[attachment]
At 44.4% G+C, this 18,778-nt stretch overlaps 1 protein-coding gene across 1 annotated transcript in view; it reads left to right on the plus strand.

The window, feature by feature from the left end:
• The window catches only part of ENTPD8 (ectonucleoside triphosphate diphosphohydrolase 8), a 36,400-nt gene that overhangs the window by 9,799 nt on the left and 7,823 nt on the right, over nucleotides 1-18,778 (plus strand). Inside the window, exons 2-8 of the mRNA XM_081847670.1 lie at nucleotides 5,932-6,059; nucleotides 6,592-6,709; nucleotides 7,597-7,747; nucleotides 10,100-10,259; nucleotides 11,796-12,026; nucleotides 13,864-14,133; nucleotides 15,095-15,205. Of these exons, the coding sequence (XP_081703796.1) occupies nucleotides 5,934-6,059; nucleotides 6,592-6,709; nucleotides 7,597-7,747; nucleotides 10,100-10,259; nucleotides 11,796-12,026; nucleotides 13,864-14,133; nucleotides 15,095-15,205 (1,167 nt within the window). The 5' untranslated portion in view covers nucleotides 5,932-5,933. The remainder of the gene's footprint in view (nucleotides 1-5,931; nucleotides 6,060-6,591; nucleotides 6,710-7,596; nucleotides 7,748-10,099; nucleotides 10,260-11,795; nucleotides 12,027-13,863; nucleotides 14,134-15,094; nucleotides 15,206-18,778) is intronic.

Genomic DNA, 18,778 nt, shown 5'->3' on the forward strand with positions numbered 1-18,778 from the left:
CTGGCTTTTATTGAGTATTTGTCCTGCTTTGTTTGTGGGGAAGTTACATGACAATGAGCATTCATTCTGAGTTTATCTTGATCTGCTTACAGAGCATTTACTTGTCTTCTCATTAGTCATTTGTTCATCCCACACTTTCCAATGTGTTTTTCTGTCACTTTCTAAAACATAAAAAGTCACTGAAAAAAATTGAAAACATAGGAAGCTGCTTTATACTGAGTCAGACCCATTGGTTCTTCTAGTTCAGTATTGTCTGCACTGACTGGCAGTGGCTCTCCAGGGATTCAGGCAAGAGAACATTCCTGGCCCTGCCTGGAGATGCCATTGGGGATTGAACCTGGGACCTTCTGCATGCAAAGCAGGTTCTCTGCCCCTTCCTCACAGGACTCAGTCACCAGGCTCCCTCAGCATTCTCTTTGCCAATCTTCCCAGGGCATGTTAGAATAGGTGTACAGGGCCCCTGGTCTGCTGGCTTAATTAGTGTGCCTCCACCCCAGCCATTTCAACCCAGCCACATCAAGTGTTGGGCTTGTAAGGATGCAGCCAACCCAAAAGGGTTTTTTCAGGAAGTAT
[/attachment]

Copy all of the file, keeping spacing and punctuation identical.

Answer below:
At 44.4% G+C, this 18,778-nt stretch overlaps 1 protein-coding gene across 1 annotated transcript in view; it reads left to right on the plus strand.

The window, feature by feature from the left end:
• The window catches only part of ENTPD8 (ectonucleoside triphosphate diphosphohydrolase 8), a 36,400-nt gene that overhangs the window by 9,799 nt on the left and 7,823 nt on the right, over nucleotides 1-18,778 (plus strand). Inside the window, exons 2-8 of the mRNA XM_081847670.1 lie at nucleotides 5,932-6,059; nucleotides 6,592-6,709; nucleotides 7,597-7,747; nucleotides 10,100-10,259; nucleotides 11,796-12,026; nucleotides 13,864-14,133; nucleotides 15,095-15,205. Of these exons, the coding sequence (XP_081703796.1) occupies nucleotides 5,934-6,059; nucleotides 6,592-6,709; nucleotides 7,597-7,747; nucleotides 10,100-10,259; nucleotides 11,796-12,026; nucleotides 13,864-14,133; nucleotides 15,095-15,205 (1,167 nt within the window). The 5' untranslated portion in view covers nucleotides 5,932-5,933. The remainder of the gene's footprint in view (nucleotides 1-5,931; nucleotides 6,060-6,591; nucleotides 6,710-7,596; nucleotides 7,748-10,099; nucleotides 10,260-11,795; nucleotides 12,027-13,863; nucleotides 14,134-15,094; nucleotides 15,206-18,778) is intronic.

Genomic DNA, 18,778 nt, shown 5'->3' on the forward strand with positions numbered 1-18,778 from the left:
CTGGCTTTTATTGAGTATTTGTCCTGCTTTGTTTGTGGGGAAGTTACATGACAATGAGCATTCATTCTGAGTTTATCTTGATCTGCTTACAGAGCATTTACTTGTCTTCTCATTAGTCATTTGTTCATCCCACACTTTCCAATGTGTTTTTCTGTCACTTTCTAAAACATAAAAAGTCACTGAAAAAAATTGAAAACATAGGAAGCTGCTTTATACTGAGTCAGACCCATTGGTTCTTCTAGTTCAGTATTGTCTGCACTGACTGGCAGTGGCTCTCCAGGGATTCAGGCAAGAGAACATTCCTGGCCCTGCCTGGAGATGCCATTGGGGATTGAACCTGGGACCTTCTGCATGCAAAGCAGGTTCTCTGCCCCTTCCTCACAGGACTCAGTCACCAGGCTCCCTCAGCATTCTCTTTGCCAATCTTCCCAGGGCATGTTAGAATAGGTGTACAGGGCCCCTGGTCTGCTGGCTTAATTAGTGTGCCTCCACCCCAGCCATTTCAACCCAGCCACATCAAGTGTTGGGCTTGTAAGGATGCAGCCAACCCAAAAGGGTTTTTTCAGGAAGTAT